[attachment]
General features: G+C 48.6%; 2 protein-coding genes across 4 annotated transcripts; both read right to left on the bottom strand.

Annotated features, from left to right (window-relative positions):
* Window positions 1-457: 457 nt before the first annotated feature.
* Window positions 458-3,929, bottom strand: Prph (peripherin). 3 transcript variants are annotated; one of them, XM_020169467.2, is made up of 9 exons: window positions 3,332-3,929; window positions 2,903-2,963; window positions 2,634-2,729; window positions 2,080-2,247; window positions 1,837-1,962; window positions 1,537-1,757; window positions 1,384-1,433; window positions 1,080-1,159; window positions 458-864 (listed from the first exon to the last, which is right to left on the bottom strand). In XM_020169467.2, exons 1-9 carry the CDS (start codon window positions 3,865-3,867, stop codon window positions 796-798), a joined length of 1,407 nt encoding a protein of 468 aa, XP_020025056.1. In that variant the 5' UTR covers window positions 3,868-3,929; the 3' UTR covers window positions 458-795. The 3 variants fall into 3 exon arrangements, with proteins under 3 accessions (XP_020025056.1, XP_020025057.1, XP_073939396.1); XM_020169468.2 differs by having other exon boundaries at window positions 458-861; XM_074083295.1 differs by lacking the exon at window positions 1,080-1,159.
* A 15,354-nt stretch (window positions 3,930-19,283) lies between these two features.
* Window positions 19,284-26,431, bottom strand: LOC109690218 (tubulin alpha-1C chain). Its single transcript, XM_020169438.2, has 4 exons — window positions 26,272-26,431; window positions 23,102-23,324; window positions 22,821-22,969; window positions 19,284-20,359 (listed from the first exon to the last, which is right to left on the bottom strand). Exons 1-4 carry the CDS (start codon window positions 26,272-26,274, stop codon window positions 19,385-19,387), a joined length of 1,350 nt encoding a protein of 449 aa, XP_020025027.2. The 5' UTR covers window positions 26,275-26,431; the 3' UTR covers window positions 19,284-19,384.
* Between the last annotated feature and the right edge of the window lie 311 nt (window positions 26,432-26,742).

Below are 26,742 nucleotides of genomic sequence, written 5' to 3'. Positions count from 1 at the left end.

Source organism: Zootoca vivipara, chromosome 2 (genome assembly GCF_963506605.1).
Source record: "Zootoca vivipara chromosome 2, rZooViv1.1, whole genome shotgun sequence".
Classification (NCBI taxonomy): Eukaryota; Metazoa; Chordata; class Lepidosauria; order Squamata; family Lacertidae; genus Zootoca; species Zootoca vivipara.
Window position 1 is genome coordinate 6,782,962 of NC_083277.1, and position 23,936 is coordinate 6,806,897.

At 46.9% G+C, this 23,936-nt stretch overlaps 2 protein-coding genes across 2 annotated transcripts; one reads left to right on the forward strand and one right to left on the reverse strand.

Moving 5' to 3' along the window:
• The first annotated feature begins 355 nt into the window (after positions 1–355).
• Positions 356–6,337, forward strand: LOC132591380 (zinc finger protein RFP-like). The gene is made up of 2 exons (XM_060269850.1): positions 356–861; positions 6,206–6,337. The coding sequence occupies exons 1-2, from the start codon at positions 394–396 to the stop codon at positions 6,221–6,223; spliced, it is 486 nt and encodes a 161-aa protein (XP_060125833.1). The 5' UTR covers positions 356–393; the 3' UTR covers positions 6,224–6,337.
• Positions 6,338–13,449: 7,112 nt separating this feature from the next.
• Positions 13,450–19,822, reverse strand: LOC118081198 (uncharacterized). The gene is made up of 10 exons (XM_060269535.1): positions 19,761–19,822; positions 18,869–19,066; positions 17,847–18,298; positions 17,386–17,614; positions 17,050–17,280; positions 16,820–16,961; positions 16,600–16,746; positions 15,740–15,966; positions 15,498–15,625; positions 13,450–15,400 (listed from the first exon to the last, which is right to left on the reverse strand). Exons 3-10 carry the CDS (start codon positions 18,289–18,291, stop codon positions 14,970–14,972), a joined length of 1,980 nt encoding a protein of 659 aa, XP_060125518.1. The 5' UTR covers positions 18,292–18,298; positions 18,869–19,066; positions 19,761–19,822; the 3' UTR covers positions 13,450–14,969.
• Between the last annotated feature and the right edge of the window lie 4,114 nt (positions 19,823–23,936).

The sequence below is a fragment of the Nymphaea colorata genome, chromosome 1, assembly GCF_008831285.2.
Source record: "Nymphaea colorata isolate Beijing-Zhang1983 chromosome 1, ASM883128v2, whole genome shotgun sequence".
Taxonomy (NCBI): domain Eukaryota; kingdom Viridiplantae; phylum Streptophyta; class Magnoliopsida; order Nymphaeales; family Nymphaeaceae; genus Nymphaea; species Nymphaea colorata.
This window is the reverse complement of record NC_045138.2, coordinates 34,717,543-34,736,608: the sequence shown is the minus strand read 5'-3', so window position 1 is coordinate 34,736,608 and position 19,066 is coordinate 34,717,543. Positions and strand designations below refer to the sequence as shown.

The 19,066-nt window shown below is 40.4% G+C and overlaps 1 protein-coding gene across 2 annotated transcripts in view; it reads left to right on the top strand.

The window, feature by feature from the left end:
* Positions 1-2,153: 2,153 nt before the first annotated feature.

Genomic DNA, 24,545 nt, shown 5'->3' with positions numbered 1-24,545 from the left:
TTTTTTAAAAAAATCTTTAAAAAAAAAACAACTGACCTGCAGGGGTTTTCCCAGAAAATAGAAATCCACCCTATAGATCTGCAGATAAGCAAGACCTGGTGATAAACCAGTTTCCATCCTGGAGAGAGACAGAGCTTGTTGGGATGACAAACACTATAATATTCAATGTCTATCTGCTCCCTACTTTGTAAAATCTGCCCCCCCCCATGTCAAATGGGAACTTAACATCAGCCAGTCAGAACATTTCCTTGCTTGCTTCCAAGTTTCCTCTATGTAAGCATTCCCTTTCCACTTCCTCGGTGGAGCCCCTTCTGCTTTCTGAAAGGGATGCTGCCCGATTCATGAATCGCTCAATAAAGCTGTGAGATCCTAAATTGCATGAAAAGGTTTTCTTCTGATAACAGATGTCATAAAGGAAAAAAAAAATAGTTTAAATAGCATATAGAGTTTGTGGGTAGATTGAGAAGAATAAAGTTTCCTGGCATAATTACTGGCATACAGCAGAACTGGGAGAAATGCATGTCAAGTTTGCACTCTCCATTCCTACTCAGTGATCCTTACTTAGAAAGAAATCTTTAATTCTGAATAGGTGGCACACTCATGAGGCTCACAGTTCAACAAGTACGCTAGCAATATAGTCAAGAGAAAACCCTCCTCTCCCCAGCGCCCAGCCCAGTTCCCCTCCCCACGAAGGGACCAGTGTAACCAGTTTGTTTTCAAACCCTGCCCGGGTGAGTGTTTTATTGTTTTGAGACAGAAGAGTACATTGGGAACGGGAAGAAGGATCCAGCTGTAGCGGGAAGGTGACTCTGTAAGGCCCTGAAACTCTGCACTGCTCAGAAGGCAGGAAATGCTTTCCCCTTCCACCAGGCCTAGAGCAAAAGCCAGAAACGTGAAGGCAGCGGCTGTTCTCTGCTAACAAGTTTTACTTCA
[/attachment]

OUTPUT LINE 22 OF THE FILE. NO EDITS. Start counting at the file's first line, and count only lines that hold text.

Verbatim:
Taxonomy (NCBI): domain Eukaryota; kingdom Viridiplantae; phylum Streptophyta; class Magnoliopsida; order Nymphaeales; family Nymphaeaceae; genus Nymphaea; species Nymphaea colorata.